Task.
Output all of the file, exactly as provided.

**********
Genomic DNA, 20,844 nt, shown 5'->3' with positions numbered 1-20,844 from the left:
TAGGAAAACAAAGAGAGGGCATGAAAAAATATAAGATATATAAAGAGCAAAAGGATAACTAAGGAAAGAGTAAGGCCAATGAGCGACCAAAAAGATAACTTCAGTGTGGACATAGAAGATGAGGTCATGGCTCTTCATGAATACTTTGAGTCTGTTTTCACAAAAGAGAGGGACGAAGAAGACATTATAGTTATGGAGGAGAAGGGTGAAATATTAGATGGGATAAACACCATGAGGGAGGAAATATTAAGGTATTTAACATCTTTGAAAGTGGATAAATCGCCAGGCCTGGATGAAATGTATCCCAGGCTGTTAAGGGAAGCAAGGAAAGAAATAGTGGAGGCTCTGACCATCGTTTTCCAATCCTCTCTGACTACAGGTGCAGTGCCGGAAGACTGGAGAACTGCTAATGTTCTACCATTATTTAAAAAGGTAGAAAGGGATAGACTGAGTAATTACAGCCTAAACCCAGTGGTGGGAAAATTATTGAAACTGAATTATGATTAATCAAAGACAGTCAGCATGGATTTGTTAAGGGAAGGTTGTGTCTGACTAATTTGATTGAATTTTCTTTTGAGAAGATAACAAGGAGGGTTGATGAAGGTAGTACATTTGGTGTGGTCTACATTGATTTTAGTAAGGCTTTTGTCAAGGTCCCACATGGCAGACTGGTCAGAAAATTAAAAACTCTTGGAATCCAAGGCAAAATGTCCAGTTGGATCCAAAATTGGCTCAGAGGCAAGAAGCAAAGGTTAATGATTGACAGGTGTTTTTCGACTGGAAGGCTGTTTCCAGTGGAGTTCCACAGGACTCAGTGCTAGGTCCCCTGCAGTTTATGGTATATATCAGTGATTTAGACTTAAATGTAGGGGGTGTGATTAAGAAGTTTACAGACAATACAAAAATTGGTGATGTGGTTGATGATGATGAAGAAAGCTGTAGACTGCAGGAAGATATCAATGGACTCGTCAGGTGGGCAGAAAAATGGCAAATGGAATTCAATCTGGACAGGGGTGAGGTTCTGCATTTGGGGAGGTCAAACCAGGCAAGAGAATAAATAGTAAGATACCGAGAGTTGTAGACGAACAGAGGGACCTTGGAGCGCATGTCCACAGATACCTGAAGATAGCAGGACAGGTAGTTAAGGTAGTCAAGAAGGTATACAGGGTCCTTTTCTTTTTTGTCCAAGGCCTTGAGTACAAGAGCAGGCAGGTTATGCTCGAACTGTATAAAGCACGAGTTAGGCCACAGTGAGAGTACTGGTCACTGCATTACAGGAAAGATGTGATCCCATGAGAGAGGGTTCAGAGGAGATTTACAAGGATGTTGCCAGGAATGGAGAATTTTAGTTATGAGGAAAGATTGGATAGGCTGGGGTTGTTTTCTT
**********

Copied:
Genomic DNA, 20,844 nt, shown 5'->3' with positions numbered 1-20,844 from the left:
TAGGAAAACAAAGAGAGGGCATGAAAAAATATAAGATATATAAAGAGCAAAAGGATAACTAAGGAAAGAGTAAGGCCAATGAGCGACCAAAAAGATAACTTCAGTGTGGACATAGAAGATGAGGTCATGGCTCTTCATGAATACTTTGAGTCTGTTTTCACAAAAGAGAGGGACGAAGAAGACATTATAGTTATGGAGGAGAAGGGTGAAATATTAGATGGGATAAACACCATGAGGGAGGAAATATTAAGGTATTTAACATCTTTGAAAGTGGATAAATCGCCAGGCCTGGATGAAATGTATCCCAGGCTGTTAAGGGAAGCAAGGAAAGAAATAGTGGAGGCTCTGACCATCGTTTTCCAATCCTCTCTGACTACAGGTGCAGTGCCGGAAGACTGGAGAACTGCTAATGTTCTACCATTATTTAAAAAGGTAGAAAGGGATAGACTGAGTAATTACAGCCTAAACCCAGTGGTGGGAAAATTATTGAAACTGAATTATGATTAATCAAAGACAGTCAGCATGGATTTGTTAAGGGAAGGTTGTGTCTGACTAATTTGATTGAATTTTCTTTTGAGAAGATAACAAGGAGGGTTGATGAAGGTAGTACATTTGGTGTGGTCTACATTGATTTTAGTAAGGCTTTTGTCAAGGTCCCACATGGCAGACTGGTCAGAAAATTAAAAACTCTTGGAATCCAAGGCAAAATGTCCAGTTGGATCCAAAATTGGCTCAGAGGCAAGAAGCAAAGGTTAATGATTGACAGGTGTTTTTCGACTGGAAGGCTGTTTCCAGTGGAGTTCCACAGGACTCAGTGCTAGGTCCCCTGCAGTTTATGGTATATATCAGTGATTTAGACTTAAATGTAGGGGGTGTGATTAAGAAGTTTACAGACAATACAAAAATTGGTGATGTGGTTGATGATGATGAAGAAAGCTGTAGACTGCAGGAAGATATCAATGGACTCGTCAGGTGGGCAGAAAAATGGCAAATGGAATTCAATCTGGACAGGGGTGAGGTTCTGCATTTGGGGAGGTCAAACCAGGCAAGAGAATAAATAGTAAGATACCGAGAGTTGTAGACGAACAGAGGGACCTTGGAGCGCATGTCCACAGATACCTGAAGATAGCAGGACAGGTAGTTAAGGTAGTCAAGAAGGTATACAGGGTCCTTTTCTTTTTTGTCCAAGGCCTTGAGTACAAGAGCAGGCAGGTTATGCTCGAACTGTATAAAGCACGAGTTAGGCCACAGTGAGAGTACTGGTCACTGCATTACAGGAAAGATGTGATCCCATGAGAGAGGGTTCAGAGGAGATTTACAAGGATGTTGCCAGGAATGGAGAATTTTAGTTATGAGGAAAGATTGGATAGGCTGGGGTTGTTTTCTT